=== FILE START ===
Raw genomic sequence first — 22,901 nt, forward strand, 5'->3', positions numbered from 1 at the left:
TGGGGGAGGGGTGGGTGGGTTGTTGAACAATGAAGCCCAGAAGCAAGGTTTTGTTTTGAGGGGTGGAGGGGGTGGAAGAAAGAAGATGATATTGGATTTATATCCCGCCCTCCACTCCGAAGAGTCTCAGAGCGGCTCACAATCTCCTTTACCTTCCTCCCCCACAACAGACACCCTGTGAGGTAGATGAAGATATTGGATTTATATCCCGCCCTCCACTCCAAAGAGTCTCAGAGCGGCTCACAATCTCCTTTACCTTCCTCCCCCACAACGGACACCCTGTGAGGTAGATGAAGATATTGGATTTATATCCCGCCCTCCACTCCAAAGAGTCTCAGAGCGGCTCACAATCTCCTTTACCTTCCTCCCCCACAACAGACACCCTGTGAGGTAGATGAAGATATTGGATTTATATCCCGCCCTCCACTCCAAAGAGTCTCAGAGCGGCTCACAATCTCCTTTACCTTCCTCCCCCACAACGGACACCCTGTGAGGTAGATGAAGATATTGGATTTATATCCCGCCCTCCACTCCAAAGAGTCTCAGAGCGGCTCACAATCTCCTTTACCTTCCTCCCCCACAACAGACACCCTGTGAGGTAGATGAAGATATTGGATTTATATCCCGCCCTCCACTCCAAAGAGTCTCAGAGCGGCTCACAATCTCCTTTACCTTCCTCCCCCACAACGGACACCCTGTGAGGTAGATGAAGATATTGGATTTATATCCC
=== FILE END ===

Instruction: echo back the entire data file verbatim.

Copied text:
Raw genomic sequence first — 22,901 nt, forward strand, 5'->3', positions numbered from 1 at the left:
TGGGGGAGGGGTGGGTGGGTTGTTGAACAATGAAGCCCAGAAGCAAGGTTTTGTTTTGAGGGGTGGAGGGGGTGGAAGAAAGAAGATGATATTGGATTTATATCCCGCCCTCCACTCCGAAGAGTCTCAGAGCGGCTCACAATCTCCTTTACCTTCCTCCCCCACAACAGACACCCTGTGAGGTAGATGAAGATATTGGATTTATATCCCGCCCTCCACTCCAAAGAGTCTCAGAGCGGCTCACAATCTCCTTTACCTTCCTCCCCCACAACGGACACCCTGTGAGGTAGATGAAGATATTGGATTTATATCCCGCCCTCCACTCCAAAGAGTCTCAGAGCGGCTCACAATCTCCTTTACCTTCCTCCCCCACAACAGACACCCTGTGAGGTAGATGAAGATATTGGATTTATATCCCGCCCTCCACTCCAAAGAGTCTCAGAGCGGCTCACAATCTCCTTTACCTTCCTCCCCCACAACGGACACCCTGTGAGGTAGATGAAGATATTGGATTTATATCCCGCCCTCCACTCCAAAGAGTCTCAGAGCGGCTCACAATCTCCTTTACCTTCCTCCCCCACAACAGACACCCTGTGAGGTAGATGAAGATATTGGATTTATATCCCGCCCTCCACTCCAAAGAGTCTCAGAGCGGCTCACAATCTCCTTTACCTTCCTCCCCCACAACGGACACCCTGTGAGGTAGATGAAGATATTGGATTTATATCCC